Anglican head 'ruffles feathers' with advice on UK economy, banking

(Photo: Reuters / UK Parliament)A video grab image shows Justin Welby when he was the Bishop of Durham and confirmed nominee to succeed Rowan Williams as Archbishop of Canterbury, sitting on the Parliamentary Commission on Banking Standards, as they listen to John Vickers, in London Nov. 12, 2012. Britain could force banks to fully separate their retail operations from riskier areas if lenders fail to implement a "ring-fence" that sufficiently safeguards taxpayers or improves behavior, the architect of the plan had said. John Vickers headed up the Independent Commission on Banking (ICB), which recommended UK banks shielded or "ring-fenced" their retail operations from riskier investment banking activities but stopped short of advocating a total separation.

Former banking and oil executive the Archbishop of Canterbury, Justin Welby, is attracting much attention for his recent critical comments on the state of the British economy and its banking industry.

He said that Britain is in a depression and needs something major to get out of it.

In an interview on BBC4, part of the national broadcaster, at the weekend Rev. Welby attacked a "culture of entitlement" in London's financial district, "the City."

Asked about his political pronouncements, Welby said: "sometimes feathers get ruffled" and noted that that something major is needed to restore economic confidence in the United Kingdom.

"I think in banking, in particular, and in the City of London, a culture of entitlement has affected a number of areas, not universally by any means, in which it seemed to disconnect from what people saw as reasonable in the rest of the world," he said Saturday on the program the Week in Westminster.

The man who is the highest ranking cleric in the Church of England and the spiritual leader of the 80-million strong Anglican Communion is a member of the British Parliament's cross-party Banking Standards Commission.

In the years before he was ordained a priest in 1992 the 57-year-old Welby was a banker and oil executive. He had served as a bishop for less than a year before being confirmed as the head of the Church of England on February 4.

Welby said that more formal training is needed for banking executives, one of which he was once himself.

"Banks are incredibly complicated things, it is one of the most demanding and complicated areas of management going.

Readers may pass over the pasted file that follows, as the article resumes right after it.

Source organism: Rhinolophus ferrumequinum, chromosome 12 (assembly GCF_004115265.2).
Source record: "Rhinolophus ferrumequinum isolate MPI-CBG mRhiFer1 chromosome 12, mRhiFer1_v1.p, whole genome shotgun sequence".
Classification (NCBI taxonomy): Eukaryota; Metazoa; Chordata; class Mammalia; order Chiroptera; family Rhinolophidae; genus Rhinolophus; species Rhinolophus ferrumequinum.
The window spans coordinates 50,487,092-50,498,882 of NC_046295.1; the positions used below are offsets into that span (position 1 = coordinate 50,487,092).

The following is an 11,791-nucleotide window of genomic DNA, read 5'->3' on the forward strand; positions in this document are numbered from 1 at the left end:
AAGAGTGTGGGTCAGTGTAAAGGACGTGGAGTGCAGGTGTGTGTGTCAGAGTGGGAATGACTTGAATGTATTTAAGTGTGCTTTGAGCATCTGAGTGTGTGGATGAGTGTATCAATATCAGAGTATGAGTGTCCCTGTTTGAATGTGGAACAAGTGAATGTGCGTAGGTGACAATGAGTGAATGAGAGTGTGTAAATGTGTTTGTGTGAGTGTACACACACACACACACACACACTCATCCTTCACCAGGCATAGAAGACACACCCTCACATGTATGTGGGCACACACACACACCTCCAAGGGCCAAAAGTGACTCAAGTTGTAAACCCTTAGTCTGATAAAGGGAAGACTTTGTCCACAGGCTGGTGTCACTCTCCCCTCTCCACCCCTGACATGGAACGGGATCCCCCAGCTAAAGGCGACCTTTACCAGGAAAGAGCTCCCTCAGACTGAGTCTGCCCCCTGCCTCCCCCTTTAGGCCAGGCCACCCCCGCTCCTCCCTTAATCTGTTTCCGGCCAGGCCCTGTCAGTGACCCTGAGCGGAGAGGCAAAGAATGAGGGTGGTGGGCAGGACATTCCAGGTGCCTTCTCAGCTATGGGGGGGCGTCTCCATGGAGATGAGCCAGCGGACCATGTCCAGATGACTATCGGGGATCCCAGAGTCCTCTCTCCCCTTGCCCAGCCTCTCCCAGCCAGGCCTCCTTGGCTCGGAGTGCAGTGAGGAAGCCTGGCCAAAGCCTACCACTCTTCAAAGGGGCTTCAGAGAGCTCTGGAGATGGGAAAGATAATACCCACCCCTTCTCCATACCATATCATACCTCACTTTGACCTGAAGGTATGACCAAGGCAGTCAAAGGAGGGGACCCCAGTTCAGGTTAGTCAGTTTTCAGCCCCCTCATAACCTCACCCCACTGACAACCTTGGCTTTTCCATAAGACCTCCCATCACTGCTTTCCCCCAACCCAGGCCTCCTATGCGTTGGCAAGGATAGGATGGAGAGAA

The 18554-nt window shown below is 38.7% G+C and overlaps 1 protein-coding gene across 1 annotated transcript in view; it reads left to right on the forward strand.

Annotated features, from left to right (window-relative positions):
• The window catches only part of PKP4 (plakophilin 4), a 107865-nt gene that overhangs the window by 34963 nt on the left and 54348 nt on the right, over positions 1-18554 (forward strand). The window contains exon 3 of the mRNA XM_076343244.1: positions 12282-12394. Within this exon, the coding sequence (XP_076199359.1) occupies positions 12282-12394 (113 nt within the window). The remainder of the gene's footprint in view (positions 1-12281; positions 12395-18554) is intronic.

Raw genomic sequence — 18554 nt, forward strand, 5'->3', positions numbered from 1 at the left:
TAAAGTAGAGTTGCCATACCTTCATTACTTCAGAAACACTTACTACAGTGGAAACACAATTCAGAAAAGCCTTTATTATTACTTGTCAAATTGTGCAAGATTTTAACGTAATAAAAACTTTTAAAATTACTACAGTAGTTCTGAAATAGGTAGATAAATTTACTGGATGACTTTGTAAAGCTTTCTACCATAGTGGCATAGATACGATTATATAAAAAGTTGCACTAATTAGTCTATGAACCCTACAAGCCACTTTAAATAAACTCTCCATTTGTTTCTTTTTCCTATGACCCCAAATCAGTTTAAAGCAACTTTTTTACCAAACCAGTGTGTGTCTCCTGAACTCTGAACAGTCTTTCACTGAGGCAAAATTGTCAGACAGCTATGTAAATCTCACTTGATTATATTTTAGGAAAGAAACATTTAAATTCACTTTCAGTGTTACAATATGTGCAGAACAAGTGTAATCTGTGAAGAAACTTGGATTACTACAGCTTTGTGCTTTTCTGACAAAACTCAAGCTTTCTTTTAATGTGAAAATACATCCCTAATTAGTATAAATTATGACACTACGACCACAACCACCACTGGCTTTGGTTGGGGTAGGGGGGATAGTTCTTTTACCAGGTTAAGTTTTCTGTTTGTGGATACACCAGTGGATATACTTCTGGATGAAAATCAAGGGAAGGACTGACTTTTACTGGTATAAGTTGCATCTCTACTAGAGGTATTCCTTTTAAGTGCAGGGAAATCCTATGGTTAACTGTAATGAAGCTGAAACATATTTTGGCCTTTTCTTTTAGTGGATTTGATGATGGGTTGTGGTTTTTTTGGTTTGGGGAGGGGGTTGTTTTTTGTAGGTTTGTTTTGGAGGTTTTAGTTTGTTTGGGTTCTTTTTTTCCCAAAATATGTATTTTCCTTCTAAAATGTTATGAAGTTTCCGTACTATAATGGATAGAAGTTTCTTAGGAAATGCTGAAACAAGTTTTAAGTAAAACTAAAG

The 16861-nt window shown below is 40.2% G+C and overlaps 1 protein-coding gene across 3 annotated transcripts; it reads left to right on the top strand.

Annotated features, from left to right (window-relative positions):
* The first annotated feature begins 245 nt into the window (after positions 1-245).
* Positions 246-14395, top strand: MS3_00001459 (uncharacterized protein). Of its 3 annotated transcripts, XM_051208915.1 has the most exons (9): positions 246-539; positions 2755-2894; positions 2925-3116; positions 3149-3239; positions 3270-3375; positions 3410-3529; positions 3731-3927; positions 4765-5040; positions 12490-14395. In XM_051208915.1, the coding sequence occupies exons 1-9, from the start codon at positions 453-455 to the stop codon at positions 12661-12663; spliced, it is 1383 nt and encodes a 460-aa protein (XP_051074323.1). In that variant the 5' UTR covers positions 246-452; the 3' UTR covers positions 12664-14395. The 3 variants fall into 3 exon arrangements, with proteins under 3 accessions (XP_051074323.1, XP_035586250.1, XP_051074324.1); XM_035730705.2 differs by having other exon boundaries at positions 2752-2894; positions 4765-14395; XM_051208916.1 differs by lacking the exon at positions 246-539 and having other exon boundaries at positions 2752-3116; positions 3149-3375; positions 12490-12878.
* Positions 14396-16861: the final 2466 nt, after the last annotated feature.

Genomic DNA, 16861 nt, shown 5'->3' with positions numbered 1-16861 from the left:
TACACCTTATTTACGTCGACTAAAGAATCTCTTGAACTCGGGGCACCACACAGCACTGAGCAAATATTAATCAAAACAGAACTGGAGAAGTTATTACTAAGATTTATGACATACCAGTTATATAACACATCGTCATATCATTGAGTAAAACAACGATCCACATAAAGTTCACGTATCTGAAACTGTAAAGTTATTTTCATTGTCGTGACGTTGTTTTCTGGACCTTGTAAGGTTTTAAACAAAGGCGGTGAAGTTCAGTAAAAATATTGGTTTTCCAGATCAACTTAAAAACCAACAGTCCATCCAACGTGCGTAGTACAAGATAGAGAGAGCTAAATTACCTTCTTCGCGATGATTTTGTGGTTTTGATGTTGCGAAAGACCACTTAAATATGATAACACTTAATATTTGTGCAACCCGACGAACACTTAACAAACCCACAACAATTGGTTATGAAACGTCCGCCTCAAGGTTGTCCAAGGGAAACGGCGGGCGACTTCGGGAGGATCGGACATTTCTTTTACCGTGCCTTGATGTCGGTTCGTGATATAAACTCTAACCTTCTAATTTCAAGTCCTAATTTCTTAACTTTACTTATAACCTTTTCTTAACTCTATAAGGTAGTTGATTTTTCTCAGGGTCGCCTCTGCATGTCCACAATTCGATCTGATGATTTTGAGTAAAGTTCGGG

"The idea that people can hold hugely responsible positions in them without any kind of formal training seems to a number of us as quite surprising."

Some commentators noted that Welby's recent comments match those made by Bank of England governor Mervyn King earlier this year.

Speaking about Britain, ranked as the world's sixth largest economy and the second in Europe after Germany, he reiterated comments he made last week at a Bible Society debate on ethics in finance in which he said Britain was not in "recession" but "depression."

"Historically depressions have been recognized as lengthy periods in which the economy did not get back to its previous level of activity before a recession set in," said Welby. "So 1929 to 1932 is the great example. There was a big one towards the end of the 19th century.

"We are still significantly below where we were in 2007 in terms of economic activity, of GDP, and that's quite a long time of being below."

One of the archbishop's proposals is the make big banking groups into smaller regional ones.

Patrick Hosking a columnist on The Times (London) said that breaking up a large lender into smaller regional ones will not make money safer

"The Archbishop of Canterbury's musings on finance get more attention than his ecclesiastical views these days.

"He was at it again on Monday, suggesting that at least one big British bank (many assume he meant Royal Bank of Scotland) should be recapitalized and broken up into smaller regional banks. The aim, he said, would be to create new competitors and to make banks more responsive to local needs."

In his interview the Archbishop was asked whether it was part of his mission to try to inject more morality into British financial life.

He said: "My key mission is to lead the Church in worshipping Jesus Christ and encouraging people to believe in him and follow him. That's my mission.

"The Christian Gospel has always had strong social implications and one of them is around the common good and it's one of the key areas in which the Church of England focuses, and so issues of how the City of London, which is so important and so full of very gifted people, how that behaves in relation to the common good is very key, not to the whole thing that I'm about or the church is about, but to how we express the implications of that in day to day life."

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